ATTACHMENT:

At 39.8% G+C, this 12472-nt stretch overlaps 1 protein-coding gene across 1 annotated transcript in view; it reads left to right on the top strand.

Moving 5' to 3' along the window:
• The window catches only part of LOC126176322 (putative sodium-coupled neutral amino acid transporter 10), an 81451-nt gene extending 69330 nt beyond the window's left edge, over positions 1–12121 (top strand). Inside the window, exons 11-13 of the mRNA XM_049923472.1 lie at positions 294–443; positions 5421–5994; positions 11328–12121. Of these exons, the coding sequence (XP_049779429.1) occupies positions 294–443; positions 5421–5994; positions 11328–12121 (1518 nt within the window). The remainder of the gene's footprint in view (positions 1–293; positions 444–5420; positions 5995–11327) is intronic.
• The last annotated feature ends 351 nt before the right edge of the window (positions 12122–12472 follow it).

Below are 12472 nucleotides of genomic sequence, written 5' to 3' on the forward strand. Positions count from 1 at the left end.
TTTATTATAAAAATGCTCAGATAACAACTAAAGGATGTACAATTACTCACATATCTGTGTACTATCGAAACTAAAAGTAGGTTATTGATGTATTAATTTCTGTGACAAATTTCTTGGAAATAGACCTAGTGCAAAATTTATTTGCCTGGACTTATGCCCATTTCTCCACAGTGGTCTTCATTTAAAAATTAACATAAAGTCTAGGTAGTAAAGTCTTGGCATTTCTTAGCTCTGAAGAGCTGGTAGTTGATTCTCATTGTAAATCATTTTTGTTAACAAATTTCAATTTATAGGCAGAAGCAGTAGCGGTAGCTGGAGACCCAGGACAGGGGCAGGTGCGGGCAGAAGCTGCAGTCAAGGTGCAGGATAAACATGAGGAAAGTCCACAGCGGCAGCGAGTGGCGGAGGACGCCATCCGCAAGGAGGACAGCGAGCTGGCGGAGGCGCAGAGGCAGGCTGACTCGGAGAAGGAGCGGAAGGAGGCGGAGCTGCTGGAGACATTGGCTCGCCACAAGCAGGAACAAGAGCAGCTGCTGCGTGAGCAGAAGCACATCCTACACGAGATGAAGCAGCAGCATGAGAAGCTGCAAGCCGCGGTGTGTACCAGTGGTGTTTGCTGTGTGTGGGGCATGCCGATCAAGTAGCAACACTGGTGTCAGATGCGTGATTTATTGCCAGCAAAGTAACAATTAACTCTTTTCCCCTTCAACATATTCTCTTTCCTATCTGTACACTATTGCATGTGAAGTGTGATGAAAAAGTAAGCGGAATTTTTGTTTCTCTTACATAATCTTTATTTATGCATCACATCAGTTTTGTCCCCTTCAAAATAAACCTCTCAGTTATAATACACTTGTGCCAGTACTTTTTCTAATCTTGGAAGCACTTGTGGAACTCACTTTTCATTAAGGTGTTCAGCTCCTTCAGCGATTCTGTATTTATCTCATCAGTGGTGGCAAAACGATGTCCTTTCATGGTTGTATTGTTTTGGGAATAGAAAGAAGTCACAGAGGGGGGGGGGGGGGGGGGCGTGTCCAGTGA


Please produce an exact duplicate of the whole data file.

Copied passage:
At 39.8% G+C, this 12472-nt stretch overlaps 1 protein-coding gene across 1 annotated transcript in view; it reads left to right on the top strand.

Moving 5' to 3' along the window:
• The window catches only part of LOC126176322 (putative sodium-coupled neutral amino acid transporter 10), an 81451-nt gene extending 69330 nt beyond the window's left edge, over positions 1–12121 (top strand). Inside the window, exons 11-13 of the mRNA XM_049923472.1 lie at positions 294–443; positions 5421–5994; positions 11328–12121. Of these exons, the coding sequence (XP_049779429.1) occupies positions 294–443; positions 5421–5994; positions 11328–12121 (1518 nt within the window). The remainder of the gene's footprint in view (positions 1–293; positions 444–5420; positions 5995–11327) is intronic.
• The last annotated feature ends 351 nt before the right edge of the window (positions 12122–12472 follow it).

Below are 12472 nucleotides of genomic sequence, written 5' to 3' on the forward strand. Positions count from 1 at the left end.
TTTATTATAAAAATGCTCAGATAACAACTAAAGGATGTACAATTACTCACATATCTGTGTACTATCGAAACTAAAAGTAGGTTATTGATGTATTAATTTCTGTGACAAATTTCTTGGAAATAGACCTAGTGCAAAATTTATTTGCCTGGACTTATGCCCATTTCTCCACAGTGGTCTTCATTTAAAAATTAACATAAAGTCTAGGTAGTAAAGTCTTGGCATTTCTTAGCTCTGAAGAGCTGGTAGTTGATTCTCATTGTAAATCATTTTTGTTAACAAATTTCAATTTATAGGCAGAAGCAGTAGCGGTAGCTGGAGACCCAGGACAGGGGCAGGTGCGGGCAGAAGCTGCAGTCAAGGTGCAGGATAAACATGAGGAAAGTCCACAGCGGCAGCGAGTGGCGGAGGACGCCATCCGCAAGGAGGACAGCGAGCTGGCGGAGGCGCAGAGGCAGGCTGACTCGGAGAAGGAGCGGAAGGAGGCGGAGCTGCTGGAGACATTGGCTCGCCACAAGCAGGAACAAGAGCAGCTGCTGCGTGAGCAGAAGCACATCCTACACGAGATGAAGCAGCAGCATGAGAAGCTGCAAGCCGCGGTGTGTACCAGTGGTGTTTGCTGTGTGTGGGGCATGCCGATCAAGTAGCAACACTGGTGTCAGATGCGTGATTTATTGCCAGCAAAGTAACAATTAACTCTTTTCCCCTTCAACATATTCTCTTTCCTATCTGTACACTATTGCATGTGAAGTGTGATGAAAAAGTAAGCGGAATTTTTGTTTCTCTTACATAATCTTTATTTATGCATCACATCAGTTTTGTCCCCTTCAAAATAAACCTCTCAGTTATAATACACTTGTGCCAGTACTTTTTCTAATCTTGGAAGCACTTGTGGAACTCACTTTTCATTAAGGTGTTCAGCTCCTTCAGCGATTCTGTATTTATCTCATCAGTGGTGGCAAAACGATGTCCTTTCATGGTTGTATTGTTTTGGGAATAGAAAGAAGTCACAGAGGGGGGGGGGGGGGGGGGCGTGTCCAGTGA